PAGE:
NETANYA, ISRAEL - JUNE 28: Israeli marine biologist Yaniv Levy removes eggs from a the 40cm deep nest left behind by a female turtle the previous night in a Mediterranean beach, during his early morning nest patrol June 28, 2006 near the central Israeli city of Netanya. Every morning during the nesting season of the rare Green turtles and the somewhat more prevalent Loggerhead turtles, Levy and his associates from the Nature and Parks Authority search Israel's 190 kilometers of Mediterranean coastline, from the Lebanese border in the north to the Gaza Strip in the south, looking for telltale signs of a nest. In their struggle to protect the species, whose numbers have dwindled in the Mediterranean to an estimated 350 nesting female Green turtles and about 2500 nesting female Loggerheads, the ecologists then empty the nests and carefully transplant the fragile eggs to one of five protected hatcheries along the coast. Some two months later, far removed from man-made obstacles and protected from their natural predators such as crabs, foxes and birds, the hatchlings make their race to the sea with the hope than more than 20 years later they will return to the same beach to ensure the species survival. (Photo by David Silverman/Getty Images)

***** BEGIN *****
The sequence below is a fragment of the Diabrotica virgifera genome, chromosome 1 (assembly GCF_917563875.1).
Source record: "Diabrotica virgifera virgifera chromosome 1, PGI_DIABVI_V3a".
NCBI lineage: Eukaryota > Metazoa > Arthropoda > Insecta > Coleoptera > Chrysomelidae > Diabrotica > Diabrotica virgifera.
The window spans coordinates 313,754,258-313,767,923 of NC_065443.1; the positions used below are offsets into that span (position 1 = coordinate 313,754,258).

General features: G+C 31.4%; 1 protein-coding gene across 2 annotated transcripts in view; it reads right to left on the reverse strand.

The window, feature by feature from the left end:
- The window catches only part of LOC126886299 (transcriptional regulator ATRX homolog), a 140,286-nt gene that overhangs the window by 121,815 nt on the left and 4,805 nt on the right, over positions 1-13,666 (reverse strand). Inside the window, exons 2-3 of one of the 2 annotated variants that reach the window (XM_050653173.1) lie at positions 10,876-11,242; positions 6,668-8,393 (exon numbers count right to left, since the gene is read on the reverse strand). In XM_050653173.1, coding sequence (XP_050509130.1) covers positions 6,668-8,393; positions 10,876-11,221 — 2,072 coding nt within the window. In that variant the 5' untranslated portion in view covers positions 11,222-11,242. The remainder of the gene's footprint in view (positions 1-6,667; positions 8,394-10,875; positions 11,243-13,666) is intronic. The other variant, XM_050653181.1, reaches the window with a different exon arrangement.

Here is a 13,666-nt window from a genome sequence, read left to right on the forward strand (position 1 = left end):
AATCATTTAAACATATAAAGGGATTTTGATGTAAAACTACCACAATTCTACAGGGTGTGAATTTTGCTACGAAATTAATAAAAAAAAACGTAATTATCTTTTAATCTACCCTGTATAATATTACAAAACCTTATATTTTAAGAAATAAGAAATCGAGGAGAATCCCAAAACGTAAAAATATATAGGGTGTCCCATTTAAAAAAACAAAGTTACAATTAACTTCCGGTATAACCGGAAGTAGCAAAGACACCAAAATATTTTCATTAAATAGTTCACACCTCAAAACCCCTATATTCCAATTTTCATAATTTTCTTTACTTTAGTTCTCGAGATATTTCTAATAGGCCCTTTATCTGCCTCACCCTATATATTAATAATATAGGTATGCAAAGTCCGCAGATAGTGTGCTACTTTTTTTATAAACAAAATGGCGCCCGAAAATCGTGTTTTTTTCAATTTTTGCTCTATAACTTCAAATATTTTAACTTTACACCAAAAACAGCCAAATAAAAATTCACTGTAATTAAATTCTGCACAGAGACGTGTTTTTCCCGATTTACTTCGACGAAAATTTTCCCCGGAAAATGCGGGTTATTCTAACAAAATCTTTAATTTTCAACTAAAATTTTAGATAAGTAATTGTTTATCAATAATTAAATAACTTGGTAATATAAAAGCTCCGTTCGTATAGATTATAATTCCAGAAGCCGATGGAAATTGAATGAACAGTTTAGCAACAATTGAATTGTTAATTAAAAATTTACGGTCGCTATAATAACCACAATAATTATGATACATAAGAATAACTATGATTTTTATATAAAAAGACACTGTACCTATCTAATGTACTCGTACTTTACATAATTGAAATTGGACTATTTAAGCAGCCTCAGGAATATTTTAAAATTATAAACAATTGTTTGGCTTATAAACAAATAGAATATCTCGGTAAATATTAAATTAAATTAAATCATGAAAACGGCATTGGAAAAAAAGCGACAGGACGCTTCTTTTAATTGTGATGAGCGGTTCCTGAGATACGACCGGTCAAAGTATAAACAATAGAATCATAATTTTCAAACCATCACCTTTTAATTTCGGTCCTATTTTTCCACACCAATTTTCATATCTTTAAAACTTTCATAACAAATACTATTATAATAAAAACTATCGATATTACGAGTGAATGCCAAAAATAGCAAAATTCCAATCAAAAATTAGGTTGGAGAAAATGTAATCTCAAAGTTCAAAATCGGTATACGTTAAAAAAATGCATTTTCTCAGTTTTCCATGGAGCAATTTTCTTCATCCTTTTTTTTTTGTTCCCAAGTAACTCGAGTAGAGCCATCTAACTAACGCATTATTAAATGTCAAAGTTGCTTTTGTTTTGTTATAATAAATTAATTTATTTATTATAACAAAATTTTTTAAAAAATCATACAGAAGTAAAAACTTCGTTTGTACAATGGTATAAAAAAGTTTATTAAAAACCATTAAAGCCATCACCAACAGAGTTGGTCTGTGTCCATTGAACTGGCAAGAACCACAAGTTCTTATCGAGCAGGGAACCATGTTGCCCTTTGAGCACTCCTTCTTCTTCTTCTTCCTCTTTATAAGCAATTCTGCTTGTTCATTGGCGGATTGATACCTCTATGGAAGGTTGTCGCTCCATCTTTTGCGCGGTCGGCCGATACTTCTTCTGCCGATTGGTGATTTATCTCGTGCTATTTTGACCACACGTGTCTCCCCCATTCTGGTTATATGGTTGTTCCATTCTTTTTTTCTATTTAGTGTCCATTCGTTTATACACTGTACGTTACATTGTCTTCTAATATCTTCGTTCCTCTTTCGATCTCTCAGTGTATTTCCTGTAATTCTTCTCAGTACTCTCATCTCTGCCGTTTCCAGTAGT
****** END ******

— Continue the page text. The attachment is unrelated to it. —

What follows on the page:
The South Florida man who was caught with over 120 sea turtle eggs in his backpack will be doing some hard time.
Kenneth Coleman, 48, was sentenced to two and a half years behind bars Thursday, two months after he pleaded guilty to the crime.
Coleman had dug up 123 eggs from the endangered animal on Riviera Beach last summer. He was charged with violating the endangered species act as well as resisting arrest and obstruction of justice.
The eggs were later reburied in the hopes they would hatch. Authorities say they would be worth as much as $350 apiece on the black market.